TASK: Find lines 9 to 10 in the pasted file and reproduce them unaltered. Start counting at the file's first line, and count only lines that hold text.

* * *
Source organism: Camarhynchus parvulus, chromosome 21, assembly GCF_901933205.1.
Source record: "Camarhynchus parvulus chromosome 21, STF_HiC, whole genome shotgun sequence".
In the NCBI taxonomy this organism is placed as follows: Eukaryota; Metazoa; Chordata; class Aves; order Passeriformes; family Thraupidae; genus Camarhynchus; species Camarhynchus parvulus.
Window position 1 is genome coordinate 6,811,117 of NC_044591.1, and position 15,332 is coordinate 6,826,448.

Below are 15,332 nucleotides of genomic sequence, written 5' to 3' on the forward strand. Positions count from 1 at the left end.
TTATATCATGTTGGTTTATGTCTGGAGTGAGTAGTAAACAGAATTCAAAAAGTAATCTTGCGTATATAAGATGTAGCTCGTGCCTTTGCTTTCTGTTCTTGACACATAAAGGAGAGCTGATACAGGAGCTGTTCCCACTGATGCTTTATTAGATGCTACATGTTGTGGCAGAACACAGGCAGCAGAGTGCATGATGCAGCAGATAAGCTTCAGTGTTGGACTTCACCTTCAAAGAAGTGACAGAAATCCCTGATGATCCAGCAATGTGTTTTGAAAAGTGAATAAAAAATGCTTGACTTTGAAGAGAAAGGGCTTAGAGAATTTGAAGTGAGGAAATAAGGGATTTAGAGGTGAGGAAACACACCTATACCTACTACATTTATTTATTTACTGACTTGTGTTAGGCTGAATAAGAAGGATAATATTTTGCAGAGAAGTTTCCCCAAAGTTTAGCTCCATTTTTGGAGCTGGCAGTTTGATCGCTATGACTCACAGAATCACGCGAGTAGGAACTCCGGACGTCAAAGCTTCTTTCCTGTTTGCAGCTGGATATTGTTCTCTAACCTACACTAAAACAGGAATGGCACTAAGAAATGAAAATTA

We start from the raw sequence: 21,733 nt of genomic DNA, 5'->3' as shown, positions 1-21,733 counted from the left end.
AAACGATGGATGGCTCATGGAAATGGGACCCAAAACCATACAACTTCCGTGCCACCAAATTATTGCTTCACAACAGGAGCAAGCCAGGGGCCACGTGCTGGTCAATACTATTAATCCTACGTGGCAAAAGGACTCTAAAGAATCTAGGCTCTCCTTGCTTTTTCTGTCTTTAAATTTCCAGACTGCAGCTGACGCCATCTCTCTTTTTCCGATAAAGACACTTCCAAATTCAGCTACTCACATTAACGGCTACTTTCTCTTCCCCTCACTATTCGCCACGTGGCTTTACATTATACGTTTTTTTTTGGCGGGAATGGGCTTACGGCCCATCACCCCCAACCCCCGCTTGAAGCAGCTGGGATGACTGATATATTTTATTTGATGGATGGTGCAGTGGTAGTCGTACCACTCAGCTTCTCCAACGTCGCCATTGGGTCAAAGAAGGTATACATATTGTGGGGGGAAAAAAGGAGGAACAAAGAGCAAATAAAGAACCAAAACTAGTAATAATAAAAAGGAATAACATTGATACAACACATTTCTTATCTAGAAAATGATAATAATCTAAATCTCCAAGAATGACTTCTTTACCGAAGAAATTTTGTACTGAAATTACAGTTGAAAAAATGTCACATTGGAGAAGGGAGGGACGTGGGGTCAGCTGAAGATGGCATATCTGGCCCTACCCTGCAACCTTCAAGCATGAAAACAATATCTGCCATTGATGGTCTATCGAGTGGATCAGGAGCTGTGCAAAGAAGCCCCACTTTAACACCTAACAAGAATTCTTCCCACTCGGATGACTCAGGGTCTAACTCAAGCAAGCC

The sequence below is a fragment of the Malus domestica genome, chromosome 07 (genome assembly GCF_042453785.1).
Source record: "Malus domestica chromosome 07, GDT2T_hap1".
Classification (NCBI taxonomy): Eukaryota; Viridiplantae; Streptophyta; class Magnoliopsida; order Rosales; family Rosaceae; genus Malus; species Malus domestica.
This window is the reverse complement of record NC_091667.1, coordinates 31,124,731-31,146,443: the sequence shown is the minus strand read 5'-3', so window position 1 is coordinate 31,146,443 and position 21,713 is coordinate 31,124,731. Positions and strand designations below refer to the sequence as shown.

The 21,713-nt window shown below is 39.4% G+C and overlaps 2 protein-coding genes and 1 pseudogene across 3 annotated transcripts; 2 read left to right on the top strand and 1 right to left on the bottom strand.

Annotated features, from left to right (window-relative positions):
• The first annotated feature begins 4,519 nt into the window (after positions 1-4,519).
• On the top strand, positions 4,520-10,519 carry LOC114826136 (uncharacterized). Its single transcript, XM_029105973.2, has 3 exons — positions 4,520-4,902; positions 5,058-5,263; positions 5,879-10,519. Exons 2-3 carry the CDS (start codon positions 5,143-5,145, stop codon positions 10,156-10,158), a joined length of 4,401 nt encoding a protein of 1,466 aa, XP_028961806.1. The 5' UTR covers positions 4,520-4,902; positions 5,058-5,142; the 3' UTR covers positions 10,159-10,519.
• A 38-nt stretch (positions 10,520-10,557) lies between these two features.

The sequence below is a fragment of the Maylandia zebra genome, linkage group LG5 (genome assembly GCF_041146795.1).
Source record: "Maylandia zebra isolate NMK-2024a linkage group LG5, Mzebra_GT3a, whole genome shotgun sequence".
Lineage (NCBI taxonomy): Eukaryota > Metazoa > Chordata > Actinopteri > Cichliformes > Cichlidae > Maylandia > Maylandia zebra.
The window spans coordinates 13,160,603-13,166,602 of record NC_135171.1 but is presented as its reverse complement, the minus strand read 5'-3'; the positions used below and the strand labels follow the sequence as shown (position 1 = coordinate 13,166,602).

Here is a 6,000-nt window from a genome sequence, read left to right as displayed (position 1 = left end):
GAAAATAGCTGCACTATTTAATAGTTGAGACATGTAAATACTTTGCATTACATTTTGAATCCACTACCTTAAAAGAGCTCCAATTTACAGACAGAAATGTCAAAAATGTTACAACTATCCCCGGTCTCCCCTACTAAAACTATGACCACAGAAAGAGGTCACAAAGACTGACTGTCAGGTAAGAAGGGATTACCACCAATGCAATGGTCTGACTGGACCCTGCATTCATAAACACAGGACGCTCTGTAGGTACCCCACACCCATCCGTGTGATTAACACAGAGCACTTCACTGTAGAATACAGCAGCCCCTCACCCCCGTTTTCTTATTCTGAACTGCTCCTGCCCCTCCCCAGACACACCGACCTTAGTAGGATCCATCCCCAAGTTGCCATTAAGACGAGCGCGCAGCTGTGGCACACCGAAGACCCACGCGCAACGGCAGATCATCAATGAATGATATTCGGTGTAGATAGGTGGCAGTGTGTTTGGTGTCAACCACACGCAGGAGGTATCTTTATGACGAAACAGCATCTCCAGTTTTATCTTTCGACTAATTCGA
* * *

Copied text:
The sequence below is a fragment of the Malus domestica genome, chromosome 07 (genome assembly GCF_042453785.1).
Source record: "Malus domestica chromosome 07, GDT2T_hap1".